Ozark song collector Loman Cansler often sang this song he learned from his grandfather James Broyles, originally from Laclede County, Missouri, and he recorded it for Folkways in 1959. A variant of “The Girl I Left Behind Me,” its extended phrasing suggests a Western sound. The Civil War references are vague, but the main story remains all too relevant. “Texian” was a term used by early colonists and leaders in the Texas Revolution, many of whom were influential during the Civil War.
Watch Dave and Cathy sing the song in the video on the right. You can also hear Loman Cansler sing it from his 1959 Folkways album on Spotify here.
Banks of Green Willow/Bonnie Annie (trad. Child 24, arr. by Craig)
introduced by Moira Craig
Notes on the Song:
This is of the Jonah ballad form where it is bad luck for a woman to be on board ship. In this version, the captain’s pregnant lover seems to be the cause the ship is having problems and she is thrown overboard to die! The visual images in this ballad are amazing and to me the tune represents the sounds of the sea rising and falling. The words and tune can be found in Traditional Folksongs and Ballads of Scotland.
Listen to Moira Craig singing the tune. You'll find the song lyrics beneath the notation below.
The Death of Bill Brown
Introduced by David Jones
David says: I learned this song from a recording by A. L. Lloyd, "English Street Songs," (Riverside, issued in 1956), an LP that I found in the $1.00 bin at Alan Block's Sandal Shop in Greenwich Village. The LP was reissued as a CD, "Ten Thousand Miles Away" (2008). I mostly use Lloyd’s words which can be found on the website "Mainly Norfolk: English Folk and Other Good Music." Alongside, are Peter Bellamy's words which are just about the same. Also on this site is a video of Peter singing the song. The song has been recorded by Roy Harris, Peter Bellamy, A. L. Lloyd, and others.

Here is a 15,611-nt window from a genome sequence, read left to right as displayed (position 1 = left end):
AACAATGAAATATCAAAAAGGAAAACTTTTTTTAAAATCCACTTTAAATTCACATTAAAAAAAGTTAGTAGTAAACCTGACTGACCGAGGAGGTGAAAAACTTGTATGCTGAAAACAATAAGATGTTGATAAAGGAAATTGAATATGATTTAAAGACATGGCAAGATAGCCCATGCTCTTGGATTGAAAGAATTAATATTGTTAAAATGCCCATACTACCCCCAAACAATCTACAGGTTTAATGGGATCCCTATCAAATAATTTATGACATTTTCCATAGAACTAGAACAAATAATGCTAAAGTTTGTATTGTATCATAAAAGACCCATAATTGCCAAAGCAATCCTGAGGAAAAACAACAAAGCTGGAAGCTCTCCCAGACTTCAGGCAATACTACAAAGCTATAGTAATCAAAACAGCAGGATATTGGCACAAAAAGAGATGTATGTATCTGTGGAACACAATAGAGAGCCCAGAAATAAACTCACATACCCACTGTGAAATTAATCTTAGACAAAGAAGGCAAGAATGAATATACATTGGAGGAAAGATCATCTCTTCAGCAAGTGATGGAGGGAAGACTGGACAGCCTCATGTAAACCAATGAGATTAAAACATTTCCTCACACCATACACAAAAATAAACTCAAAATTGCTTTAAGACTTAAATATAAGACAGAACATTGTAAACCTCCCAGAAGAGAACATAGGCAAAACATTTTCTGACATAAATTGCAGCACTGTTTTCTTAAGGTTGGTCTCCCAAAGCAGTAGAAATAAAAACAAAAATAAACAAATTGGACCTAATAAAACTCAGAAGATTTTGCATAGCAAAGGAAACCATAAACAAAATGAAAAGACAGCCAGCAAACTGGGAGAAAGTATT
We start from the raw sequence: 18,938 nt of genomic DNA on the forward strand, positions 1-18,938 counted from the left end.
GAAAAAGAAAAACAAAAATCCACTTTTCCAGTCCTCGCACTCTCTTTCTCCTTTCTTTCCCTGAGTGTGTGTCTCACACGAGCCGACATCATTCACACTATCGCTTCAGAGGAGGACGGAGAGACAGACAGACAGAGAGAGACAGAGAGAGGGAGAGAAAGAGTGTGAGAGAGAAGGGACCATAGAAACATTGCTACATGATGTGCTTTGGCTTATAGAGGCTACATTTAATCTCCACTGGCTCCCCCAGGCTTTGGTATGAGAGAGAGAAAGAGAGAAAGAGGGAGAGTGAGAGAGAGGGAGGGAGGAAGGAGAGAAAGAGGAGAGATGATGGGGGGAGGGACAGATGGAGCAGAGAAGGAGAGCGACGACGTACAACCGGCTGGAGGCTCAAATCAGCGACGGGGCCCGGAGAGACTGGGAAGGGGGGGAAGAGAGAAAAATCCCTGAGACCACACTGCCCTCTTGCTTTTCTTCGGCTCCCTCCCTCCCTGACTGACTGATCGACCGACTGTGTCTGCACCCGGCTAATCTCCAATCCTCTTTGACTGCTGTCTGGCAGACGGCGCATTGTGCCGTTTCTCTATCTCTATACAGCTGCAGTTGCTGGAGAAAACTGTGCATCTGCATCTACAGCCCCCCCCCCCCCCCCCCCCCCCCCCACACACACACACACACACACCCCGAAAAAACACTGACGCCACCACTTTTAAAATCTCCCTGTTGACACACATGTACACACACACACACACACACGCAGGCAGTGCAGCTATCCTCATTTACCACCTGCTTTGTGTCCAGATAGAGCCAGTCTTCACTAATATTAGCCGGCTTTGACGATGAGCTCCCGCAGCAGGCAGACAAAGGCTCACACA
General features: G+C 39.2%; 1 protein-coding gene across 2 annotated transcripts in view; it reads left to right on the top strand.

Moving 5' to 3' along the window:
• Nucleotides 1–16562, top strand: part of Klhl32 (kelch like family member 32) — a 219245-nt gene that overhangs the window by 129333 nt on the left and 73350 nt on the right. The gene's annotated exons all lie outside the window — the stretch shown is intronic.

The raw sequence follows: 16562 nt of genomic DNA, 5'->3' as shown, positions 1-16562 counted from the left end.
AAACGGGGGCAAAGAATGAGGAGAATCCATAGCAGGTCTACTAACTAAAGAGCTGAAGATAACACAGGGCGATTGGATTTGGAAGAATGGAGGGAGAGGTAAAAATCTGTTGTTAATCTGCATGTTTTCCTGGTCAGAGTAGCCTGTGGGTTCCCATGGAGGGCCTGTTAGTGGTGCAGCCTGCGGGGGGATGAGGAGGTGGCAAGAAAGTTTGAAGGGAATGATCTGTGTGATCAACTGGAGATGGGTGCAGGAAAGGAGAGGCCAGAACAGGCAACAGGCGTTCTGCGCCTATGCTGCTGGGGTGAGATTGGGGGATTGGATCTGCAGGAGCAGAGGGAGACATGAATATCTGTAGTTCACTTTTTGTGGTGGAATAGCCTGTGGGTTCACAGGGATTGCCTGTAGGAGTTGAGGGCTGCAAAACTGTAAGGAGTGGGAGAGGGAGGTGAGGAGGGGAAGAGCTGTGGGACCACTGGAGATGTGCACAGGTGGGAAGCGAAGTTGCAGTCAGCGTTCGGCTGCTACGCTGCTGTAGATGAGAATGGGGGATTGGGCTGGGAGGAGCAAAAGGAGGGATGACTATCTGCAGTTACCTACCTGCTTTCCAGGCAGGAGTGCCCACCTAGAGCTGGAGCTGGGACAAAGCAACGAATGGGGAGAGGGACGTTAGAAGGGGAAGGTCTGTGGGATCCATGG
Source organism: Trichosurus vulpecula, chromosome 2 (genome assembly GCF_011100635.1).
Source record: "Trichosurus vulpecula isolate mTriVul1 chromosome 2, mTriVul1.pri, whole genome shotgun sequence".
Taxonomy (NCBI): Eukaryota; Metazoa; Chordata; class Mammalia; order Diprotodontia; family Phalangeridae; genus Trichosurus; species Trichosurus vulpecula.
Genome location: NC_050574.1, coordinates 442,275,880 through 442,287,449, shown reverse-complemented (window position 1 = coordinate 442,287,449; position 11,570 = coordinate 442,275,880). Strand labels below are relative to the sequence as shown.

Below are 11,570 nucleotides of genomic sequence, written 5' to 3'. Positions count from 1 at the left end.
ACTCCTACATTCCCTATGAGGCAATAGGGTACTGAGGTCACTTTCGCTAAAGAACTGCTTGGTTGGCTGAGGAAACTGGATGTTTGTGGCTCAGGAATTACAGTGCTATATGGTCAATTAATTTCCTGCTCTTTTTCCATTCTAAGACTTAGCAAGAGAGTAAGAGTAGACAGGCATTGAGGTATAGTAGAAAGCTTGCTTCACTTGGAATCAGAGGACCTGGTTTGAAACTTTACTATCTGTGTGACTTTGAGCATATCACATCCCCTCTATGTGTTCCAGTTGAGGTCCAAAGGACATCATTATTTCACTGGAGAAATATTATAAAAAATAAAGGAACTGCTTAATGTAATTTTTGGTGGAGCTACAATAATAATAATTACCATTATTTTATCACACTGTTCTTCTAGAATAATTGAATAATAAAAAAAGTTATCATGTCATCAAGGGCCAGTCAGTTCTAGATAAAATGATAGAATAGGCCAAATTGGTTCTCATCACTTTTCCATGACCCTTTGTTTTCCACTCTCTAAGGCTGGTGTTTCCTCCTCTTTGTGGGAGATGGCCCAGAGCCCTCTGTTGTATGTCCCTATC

The YouTube video posted above is an audio-only version of Peter Bellamy singing the song. And here is another fine version by Peter Coe:
Money is King, by Neville Marcano (a.k.a. Growling Tiger)
Introduced by Deborah Robins
Particularly now, this calypso song, which was widely performed in the 1950s, is, sadly, still relevant: the story of how the underclass is invisible while those with wealth can “commit murder, get off free, live in the Governor’s company...”. I first heard this song performed on an album by the very young and wonderful Bob Gibson, a regular at my parents’ favorite local Chicago club, The Gate of Horn, and, later, by the composer, Trinidadian “Growling Tiger.” According to Gibson, who was a friend and colleague of mine, his travels to the West Indies in the 1950s gleaned many songs which he transported to the states, “Money is King” among them. The original lyrics differ from those recorded by Gibson in 1956, with Gibson opting to replace island jargon. Alan Lomax recorded Marcano singing his signature song in 1962. See below for the original lyrics and two performances by Growling Tiger, and then below that for Gibson’s lyrics and performance.